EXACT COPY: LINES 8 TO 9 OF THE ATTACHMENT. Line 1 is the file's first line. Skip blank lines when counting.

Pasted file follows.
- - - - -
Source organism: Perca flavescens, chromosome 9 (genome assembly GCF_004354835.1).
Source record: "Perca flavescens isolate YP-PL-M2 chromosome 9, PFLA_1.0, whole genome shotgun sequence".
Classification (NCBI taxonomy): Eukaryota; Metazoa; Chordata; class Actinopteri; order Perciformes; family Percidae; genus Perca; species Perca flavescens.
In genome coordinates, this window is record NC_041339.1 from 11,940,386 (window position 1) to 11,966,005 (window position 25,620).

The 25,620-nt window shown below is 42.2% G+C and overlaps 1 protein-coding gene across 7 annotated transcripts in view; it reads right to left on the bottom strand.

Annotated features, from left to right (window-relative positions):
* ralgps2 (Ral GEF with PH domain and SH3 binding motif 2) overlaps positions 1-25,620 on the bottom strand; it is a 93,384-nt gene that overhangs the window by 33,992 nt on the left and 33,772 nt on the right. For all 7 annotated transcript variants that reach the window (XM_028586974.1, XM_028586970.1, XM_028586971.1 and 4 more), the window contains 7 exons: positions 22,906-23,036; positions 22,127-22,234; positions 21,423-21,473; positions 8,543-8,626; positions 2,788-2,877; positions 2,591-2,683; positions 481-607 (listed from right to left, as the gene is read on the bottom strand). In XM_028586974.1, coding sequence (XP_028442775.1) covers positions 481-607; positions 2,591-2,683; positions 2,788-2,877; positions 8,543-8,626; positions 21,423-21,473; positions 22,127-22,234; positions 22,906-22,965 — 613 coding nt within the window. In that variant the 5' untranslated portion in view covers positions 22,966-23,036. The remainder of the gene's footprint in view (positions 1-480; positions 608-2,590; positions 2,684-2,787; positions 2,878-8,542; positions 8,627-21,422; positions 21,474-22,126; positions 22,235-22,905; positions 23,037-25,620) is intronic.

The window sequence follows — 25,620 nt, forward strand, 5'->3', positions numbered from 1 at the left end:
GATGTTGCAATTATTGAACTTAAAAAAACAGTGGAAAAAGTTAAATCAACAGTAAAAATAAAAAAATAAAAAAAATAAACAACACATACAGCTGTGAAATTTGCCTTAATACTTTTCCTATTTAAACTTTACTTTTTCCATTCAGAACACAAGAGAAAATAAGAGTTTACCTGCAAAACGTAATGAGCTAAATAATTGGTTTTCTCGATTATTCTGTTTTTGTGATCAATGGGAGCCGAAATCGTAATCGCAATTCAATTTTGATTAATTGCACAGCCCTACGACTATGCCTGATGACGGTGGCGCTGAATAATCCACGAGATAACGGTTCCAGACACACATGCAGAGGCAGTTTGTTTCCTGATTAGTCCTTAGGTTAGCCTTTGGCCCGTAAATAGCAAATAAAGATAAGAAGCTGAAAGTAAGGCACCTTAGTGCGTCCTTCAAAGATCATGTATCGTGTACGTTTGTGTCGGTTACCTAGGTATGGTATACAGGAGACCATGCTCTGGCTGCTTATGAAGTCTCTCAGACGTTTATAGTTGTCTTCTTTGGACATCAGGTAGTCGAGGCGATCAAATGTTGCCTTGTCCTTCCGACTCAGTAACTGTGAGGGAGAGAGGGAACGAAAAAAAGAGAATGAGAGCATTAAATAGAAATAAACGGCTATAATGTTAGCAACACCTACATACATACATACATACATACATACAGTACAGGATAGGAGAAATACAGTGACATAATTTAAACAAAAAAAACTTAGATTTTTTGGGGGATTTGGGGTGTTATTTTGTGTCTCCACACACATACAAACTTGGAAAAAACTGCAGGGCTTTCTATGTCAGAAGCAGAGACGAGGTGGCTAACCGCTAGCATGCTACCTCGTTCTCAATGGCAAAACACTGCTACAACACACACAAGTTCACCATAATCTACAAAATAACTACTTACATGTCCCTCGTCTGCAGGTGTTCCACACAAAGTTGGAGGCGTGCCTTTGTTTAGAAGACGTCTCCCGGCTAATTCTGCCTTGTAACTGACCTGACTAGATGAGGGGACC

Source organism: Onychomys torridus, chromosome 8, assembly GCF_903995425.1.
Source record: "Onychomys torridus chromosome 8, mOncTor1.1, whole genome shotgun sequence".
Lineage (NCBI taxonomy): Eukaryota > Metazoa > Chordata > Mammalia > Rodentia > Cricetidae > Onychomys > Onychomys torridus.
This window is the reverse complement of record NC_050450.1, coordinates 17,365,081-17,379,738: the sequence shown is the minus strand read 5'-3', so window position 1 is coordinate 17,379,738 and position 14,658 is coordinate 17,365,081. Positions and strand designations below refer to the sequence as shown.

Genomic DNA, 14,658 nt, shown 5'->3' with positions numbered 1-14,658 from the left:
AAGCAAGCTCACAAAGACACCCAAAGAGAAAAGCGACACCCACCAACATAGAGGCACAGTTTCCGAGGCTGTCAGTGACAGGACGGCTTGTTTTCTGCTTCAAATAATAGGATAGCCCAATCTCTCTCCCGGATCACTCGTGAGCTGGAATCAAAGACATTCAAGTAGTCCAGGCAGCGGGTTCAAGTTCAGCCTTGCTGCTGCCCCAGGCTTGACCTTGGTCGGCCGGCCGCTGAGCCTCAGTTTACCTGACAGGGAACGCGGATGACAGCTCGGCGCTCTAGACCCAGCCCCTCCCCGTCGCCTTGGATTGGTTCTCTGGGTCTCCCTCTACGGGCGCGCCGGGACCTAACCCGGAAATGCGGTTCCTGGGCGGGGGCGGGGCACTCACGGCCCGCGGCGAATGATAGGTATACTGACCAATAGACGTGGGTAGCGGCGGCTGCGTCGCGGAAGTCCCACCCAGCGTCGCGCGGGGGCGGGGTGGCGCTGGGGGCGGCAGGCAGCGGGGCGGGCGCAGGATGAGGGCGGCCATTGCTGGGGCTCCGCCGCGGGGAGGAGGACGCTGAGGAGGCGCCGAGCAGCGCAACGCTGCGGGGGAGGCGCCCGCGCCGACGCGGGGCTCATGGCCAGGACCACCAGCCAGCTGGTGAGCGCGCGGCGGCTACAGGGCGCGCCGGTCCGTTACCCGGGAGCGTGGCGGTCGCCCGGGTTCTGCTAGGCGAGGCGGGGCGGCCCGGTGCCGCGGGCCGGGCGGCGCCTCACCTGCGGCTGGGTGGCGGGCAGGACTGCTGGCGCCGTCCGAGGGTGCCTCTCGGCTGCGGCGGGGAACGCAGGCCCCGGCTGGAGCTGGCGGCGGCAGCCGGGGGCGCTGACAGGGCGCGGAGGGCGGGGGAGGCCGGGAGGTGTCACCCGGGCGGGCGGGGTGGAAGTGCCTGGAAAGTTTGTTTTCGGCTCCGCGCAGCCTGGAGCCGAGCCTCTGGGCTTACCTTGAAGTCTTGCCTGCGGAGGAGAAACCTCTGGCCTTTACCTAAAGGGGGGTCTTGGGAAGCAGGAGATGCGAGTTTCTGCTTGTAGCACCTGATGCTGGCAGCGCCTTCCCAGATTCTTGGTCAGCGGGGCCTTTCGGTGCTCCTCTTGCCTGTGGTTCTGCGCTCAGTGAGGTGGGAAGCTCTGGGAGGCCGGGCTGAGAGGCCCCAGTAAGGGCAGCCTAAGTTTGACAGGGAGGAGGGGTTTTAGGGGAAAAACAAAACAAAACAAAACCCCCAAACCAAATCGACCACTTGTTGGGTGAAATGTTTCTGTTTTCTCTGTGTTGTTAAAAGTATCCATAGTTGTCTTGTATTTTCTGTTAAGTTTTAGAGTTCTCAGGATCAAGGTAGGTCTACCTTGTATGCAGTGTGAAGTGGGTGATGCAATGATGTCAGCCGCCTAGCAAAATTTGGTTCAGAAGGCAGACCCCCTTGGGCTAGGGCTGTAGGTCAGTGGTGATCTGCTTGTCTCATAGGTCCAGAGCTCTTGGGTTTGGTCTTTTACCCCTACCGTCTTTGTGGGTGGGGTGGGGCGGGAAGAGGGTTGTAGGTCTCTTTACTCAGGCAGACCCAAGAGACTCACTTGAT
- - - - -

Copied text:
The window sequence follows — 25,620 nt, forward strand, 5'->3', positions numbered from 1 at the left end:
GATGTTGCAATTATTGAACTTAAAAAAACAGTGGAAAAAGTTAAATCAACAGTAAAAATAAAAAAATAAAAAAAATAAACAACACATACAGCTGTGAAATTTGCCTTAATACTTTTCCTATTTAAACTTTACTTTTTCCATTCAGAACACAAGAGAAAATAAGAGTTTACCTGCAAAACGTAATGAGCTAAATAATTGGTTTTCTCGATTATTCTGTTTTTGTGATCAATGGGAGCCGAAATCGTAATCGCAATTCAATTTTGATTAATTGCACAGCCCTACGACTATGCCTGATGACGGTGGCGCTGAATAATCCACGAGATAACGGTTCCAGACACACATGCAGAGGCAGTTTGTTTCCTGATTAGTCCTTAGGTTAGCCTTTGGCCCGTAAATAGCAAATAAAGATAAGAAGCTGAAAGTAAGGCACCTTAGTGCGTCCTTCAAAGATCATGTATCGTGTACGTTTGTGTCGGTTACCTAGGTATGGTATACAGGAGACCATGCTCTGGCTGCTTATGAAGTCTCTCAGACGTTTATAGTTGTCTTCTTTGGACATCAGGTAGTCGAGGCGATCAAATGTTGCCTTGTCCTTCCGACTCAGTAACTGTGAGGGAGAGAGGGAACGAAAAAAAGAGAATGAGAGCATTAAATAGAAATAAACGGCTATAATGTTAGCAACACCTACATACATACATACATACATACATACAGTACAGGATAGGAGAAATACAGTGACATAATTTAAACAAAAAAAACTTAGATTTTTTGGGGGATTTGGGGTGTTATTTTGTGTCTCCACACACATACAAACTTGGAAAAAACTGCAGGGCTTTCTATGTCAGAAGCAGAGACGAGGTGGCTAACCGCTAGCATGCTACCTCGTTCTCAATGGCAAAACACTGCTACAACACACACAAGTTCACCATAATCTACAAAATAACTACTTACATGTCCCTCGTCTGCAGGTGTTCCACACAAAGTTGGAGGCGTGCCTTTGTTTAGAAGACGTCTCCCGGCTAATTCTGCCTTGTAACTGACCTGACTAGATGAGGGGACC